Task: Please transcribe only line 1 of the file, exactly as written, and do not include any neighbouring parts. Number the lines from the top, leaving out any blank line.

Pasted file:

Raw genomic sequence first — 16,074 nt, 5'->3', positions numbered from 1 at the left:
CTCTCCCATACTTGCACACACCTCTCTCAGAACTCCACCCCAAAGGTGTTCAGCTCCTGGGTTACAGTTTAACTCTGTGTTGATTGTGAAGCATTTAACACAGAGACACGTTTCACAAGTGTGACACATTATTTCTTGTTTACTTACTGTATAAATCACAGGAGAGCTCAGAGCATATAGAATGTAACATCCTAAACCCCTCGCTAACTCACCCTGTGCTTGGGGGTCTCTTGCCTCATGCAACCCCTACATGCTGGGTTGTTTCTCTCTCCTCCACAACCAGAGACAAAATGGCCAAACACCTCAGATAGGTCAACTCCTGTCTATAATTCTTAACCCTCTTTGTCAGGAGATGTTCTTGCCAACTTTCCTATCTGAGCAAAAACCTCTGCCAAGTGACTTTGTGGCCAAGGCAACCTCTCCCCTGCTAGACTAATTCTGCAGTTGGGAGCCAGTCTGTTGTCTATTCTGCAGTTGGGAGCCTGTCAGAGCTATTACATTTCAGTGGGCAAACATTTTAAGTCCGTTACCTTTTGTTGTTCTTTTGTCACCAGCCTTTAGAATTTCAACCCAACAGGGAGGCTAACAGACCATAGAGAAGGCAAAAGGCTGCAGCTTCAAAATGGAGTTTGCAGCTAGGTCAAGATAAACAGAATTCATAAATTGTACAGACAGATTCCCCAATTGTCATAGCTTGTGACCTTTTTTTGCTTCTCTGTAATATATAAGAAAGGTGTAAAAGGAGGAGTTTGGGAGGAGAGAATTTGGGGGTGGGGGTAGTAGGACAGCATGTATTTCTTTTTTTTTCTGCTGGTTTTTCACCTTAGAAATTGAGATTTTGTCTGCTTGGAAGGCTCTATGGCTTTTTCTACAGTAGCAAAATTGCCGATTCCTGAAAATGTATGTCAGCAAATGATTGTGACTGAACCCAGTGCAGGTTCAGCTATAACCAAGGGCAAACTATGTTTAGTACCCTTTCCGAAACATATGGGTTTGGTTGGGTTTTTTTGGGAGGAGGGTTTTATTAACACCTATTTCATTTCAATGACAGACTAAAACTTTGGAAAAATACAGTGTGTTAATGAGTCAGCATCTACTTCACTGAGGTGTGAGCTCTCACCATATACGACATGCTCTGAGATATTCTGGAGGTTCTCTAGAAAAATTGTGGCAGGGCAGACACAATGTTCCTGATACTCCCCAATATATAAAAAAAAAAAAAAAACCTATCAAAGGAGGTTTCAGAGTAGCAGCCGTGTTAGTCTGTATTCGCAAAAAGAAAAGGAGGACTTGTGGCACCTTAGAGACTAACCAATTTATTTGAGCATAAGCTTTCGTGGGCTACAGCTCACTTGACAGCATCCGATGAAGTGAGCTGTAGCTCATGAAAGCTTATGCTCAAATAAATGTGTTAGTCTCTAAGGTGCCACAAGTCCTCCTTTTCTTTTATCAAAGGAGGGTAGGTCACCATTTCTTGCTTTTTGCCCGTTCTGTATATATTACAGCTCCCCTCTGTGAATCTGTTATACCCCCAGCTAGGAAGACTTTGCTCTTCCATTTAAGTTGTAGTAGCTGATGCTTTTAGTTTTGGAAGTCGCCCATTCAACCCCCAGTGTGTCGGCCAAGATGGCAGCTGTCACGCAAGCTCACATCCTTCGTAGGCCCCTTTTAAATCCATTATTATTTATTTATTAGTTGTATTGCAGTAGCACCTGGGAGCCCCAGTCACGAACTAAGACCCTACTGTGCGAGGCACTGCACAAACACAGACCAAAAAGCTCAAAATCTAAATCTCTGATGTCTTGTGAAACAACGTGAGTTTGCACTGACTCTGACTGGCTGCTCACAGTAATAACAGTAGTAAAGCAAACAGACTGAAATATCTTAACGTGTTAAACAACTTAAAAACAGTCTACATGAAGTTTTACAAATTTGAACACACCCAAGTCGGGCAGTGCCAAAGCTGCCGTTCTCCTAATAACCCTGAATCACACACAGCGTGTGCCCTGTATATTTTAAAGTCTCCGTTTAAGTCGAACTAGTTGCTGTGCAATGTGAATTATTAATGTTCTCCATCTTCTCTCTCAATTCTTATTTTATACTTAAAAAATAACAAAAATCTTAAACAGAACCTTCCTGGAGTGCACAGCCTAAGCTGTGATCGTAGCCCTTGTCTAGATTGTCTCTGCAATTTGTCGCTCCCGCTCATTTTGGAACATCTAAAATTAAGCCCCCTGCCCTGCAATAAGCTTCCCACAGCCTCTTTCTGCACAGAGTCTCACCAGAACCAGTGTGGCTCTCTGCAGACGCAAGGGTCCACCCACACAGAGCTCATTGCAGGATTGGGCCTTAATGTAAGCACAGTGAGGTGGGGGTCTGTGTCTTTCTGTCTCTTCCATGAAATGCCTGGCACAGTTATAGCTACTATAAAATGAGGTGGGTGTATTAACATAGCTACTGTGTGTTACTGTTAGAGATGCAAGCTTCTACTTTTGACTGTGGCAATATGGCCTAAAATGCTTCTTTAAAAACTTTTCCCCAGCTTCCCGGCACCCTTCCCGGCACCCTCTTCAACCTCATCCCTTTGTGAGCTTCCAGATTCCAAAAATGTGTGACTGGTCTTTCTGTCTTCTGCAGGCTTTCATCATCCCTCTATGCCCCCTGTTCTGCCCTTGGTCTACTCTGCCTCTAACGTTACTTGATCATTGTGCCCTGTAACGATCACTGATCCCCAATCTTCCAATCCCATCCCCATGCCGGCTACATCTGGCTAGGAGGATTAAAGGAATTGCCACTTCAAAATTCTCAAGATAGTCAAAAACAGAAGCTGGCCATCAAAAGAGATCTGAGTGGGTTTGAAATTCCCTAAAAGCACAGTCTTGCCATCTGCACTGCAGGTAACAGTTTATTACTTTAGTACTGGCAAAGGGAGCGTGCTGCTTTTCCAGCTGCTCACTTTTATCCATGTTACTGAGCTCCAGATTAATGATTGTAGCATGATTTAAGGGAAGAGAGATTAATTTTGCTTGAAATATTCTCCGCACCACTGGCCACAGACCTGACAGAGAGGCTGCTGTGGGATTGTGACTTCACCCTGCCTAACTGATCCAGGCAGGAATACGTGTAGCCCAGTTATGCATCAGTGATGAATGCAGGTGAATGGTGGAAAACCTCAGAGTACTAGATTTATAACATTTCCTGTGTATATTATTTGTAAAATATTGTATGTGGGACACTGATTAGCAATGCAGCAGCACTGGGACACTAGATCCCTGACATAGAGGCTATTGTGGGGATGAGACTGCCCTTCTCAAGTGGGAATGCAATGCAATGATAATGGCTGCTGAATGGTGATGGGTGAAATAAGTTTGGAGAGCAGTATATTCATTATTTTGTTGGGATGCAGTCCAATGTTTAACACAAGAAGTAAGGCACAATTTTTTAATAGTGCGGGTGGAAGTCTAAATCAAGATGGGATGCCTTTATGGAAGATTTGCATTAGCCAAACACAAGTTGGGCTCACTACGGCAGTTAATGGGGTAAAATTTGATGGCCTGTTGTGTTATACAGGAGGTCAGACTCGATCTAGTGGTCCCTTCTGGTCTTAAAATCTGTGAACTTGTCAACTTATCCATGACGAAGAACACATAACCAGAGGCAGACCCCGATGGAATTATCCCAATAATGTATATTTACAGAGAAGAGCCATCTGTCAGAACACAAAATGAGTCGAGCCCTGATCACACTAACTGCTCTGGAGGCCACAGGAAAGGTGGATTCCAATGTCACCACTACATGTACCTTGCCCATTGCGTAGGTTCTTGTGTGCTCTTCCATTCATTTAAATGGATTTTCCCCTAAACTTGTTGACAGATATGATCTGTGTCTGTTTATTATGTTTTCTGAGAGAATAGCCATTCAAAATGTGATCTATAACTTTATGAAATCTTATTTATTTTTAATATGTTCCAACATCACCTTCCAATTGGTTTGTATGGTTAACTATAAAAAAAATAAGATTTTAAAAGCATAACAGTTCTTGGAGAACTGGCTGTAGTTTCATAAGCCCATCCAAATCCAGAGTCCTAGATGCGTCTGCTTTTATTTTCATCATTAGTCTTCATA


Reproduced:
Raw genomic sequence first — 16,074 nt, 5'->3', positions numbered from 1 at the left: